Crisis Response Planning

Now, today we are facing the COVID-19 crisis, and who would have ever thought vast amounts of our economy would be shut down and we would simply shelter in place? Undoubtedly, this has become a major crisis; yet there is no associated disaster in the IT ecosystem. Regardless, once again IT is being called upon to respond quickly to the new normal, and our DR plans are of marginal help. CIOs are scrambling to redirect resources, create secure work-at-home environments, distribute laptops and software, adjust workloads, and plan on the fly for whatever may happen next. In that light, I ask you to imagine what could happen if we lost Azure, AWS, or Google cloud capabilities… imagine a major physical attack or a cyber attack on our VPN or Internet infrastructures… just imagine throwing an IT disaster on top of this crisis! Are you ready?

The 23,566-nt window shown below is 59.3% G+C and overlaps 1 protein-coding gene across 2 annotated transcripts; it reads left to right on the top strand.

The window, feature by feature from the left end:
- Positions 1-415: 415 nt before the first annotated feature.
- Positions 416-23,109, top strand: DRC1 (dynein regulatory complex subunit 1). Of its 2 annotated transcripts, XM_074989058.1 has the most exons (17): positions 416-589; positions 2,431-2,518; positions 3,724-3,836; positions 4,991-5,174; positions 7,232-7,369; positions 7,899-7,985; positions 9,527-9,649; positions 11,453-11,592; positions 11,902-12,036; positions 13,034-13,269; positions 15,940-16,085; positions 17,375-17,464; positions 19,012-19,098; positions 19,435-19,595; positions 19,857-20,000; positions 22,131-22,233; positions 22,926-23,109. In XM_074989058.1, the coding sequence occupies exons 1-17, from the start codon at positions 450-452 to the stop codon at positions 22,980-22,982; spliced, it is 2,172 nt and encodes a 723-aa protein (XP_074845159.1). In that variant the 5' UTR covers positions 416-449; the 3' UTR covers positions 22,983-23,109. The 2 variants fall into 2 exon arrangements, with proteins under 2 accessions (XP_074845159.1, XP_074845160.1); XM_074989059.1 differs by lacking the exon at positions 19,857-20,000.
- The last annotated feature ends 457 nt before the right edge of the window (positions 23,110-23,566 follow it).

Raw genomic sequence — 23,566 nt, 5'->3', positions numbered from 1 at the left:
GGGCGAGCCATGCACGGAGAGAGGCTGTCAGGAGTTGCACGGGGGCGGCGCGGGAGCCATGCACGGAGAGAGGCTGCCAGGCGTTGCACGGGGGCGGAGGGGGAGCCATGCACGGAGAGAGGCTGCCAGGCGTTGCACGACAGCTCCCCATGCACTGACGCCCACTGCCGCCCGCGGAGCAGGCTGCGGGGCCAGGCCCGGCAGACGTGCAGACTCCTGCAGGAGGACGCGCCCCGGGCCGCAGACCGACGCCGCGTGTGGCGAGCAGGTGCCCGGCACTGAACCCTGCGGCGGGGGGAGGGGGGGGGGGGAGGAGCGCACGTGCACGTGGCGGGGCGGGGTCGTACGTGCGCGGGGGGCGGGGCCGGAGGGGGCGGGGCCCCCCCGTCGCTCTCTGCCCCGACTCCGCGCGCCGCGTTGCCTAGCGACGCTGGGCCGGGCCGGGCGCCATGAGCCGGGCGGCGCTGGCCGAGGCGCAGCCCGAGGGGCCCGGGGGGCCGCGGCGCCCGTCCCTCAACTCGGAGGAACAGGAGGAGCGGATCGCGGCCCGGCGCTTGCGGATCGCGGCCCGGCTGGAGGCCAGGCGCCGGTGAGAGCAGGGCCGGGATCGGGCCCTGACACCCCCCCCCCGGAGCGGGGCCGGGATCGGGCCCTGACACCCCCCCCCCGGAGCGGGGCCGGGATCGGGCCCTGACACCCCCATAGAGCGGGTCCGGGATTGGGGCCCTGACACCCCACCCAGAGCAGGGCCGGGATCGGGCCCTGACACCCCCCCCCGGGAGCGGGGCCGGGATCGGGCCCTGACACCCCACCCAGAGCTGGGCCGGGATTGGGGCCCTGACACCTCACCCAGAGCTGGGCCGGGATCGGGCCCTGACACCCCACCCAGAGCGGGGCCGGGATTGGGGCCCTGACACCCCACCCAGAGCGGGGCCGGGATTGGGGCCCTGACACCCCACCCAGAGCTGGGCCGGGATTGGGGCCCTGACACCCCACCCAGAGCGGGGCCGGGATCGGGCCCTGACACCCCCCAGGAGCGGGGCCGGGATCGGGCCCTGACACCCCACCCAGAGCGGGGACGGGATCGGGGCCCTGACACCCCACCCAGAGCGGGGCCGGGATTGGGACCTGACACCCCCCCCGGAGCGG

Maybe one of the bright spots that could come from this COVID-19 crisis would be that CIOs recognize they need to play a bigger role in crisis planning, expanding beyond our current disaster recovery horizons. We could become a catalyst to helping business leaders think through more and varied types of crisis, and leading the efforts to build more detailed Crisis Response Plans. These plans would be distinct from our DR Plans, but undoubtedly connected, with unique threads that require separate and unique actions. Either we learn from our history, or we are just standing under the hoop waiting for the ball to fall on our heads.